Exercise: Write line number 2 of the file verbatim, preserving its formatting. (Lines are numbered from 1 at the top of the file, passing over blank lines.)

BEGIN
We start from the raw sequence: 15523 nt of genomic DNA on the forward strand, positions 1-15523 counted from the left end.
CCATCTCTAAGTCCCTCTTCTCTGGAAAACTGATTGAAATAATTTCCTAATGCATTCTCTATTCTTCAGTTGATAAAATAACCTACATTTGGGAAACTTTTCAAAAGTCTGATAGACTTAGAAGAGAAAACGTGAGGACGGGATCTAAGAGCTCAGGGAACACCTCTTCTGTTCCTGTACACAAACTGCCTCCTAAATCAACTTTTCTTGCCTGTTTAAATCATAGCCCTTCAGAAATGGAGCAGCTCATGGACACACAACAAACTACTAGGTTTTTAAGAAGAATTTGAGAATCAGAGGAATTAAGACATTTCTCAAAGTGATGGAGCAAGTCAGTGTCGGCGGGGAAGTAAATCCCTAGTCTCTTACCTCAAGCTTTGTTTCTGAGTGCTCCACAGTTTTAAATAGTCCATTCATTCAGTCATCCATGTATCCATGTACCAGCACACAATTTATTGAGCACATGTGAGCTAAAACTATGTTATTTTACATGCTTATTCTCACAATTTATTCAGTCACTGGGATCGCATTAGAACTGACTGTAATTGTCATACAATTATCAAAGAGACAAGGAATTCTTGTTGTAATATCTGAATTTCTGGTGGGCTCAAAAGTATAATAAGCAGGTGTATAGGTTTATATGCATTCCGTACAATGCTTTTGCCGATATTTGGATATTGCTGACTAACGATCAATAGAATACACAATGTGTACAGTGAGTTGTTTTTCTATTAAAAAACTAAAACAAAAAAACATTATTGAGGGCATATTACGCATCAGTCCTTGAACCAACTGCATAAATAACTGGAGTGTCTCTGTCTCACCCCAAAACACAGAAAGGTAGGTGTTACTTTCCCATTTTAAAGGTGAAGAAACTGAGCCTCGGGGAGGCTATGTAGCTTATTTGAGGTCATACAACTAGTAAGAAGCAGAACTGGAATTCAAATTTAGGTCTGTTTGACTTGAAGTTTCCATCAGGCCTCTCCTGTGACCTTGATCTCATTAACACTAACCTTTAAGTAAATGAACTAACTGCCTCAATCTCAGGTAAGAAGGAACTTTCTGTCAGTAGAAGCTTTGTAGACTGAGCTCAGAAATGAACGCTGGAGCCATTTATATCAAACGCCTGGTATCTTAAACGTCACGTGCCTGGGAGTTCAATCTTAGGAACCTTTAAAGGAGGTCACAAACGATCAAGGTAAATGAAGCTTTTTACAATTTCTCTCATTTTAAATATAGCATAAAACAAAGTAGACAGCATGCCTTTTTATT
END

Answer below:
CCATCTCTAAGTCCCTCTTCTCTGGAAAACTGATTGAAATAATTTCCTAATGCATTCTCTATTCTTCAGTTGATAAAATAACCTACATTTGGGAAACTTTTCAAAAGTCTGATAGACTTAGAAGAGAAAACGTGAGGACGGGATCTAAGAGCTCAGGGAACACCTCTTCTGTTCCTGTACACAAACTGCCTCCTAAATCAACTTTTCTTGCCTGTTTAAATCATAGCCCTTCAGAAATGGAGCAGCTCATGGACACACAACAAACTACTAGGTTTTTAAGAAGAATTTGAGAATCAGAGGAATTAAGACATTTCTCAAAGTGATGGAGCAAGTCAGTGTCGGCGGGGAAGTAAATCCCTAGTCTCTTACCTCAAGCTTTGTTTCTGAGTGCTCCACAGTTTTAAATAGTCCATTCATTCAGTCATCCATGTATCCATGTACCAGCACACAATTTATTGAGCACATGTGAGCTAAAACTATGTTATTTTACATGCTTATTCTCACAATTTATTCAGTCACTGGGATCGCATTAGAACTGACTGTAATTGTCATACAATTATCAAAGAGACAAGGAATTCTTGTTGTAATATCTGAATTTCTGGTGGGCTCAAAAGTATAATAAGCAGGTGTATAGGTTTATATGCATTCCGTACAATGCTTTTGCCGATATTTGGATATTGCTGACTAACGATCAATAGAATACACAATGTGTACAGTGAGTTGTTTTTCTATTAAAAAACTAAAACAAAAAAACATTATTGAGGGCATATTACGCATCAGTCCTTGAACCAACTGCATAAATAACTGGAGTGTCTCTGTCTCACCCCAAAACACAGAAAGGTAGGTGTTACTTTCCCATTTTAAAGGTGAAGAAACTGAGCCTCGGGGAGGCTATGTAGCTTATTTGAGGTCATACAACTAGTAAGAAGCAGAACTGGAATTCAAATTTAGGTCTGTTTGACTTGAAGTTTCCATCAGGCCTCTCCTGTGACCTTGATCTCATTAACACTAACCTTTAAGTAAATGAACTAACTGCCTCAATCTCAGGTAAGAAGGAACTTTCTGTCAGTAGAAGCTTTGTAGACTGAGCTCAGAAATGAACGCTGGAGCCATTTATATCAAACGCCTGGTATCTTAAACGTCACGTGCCTGGGAGTTCAATCTTAGGAACCTTTAAAGGAGGTCACAAACGATCAAGGTAAATGAAGCTTTTTACAATTTCTCTCATTTTAAATATAGCATAAAACAAAGTAGACAGCATGCCTTTTTATT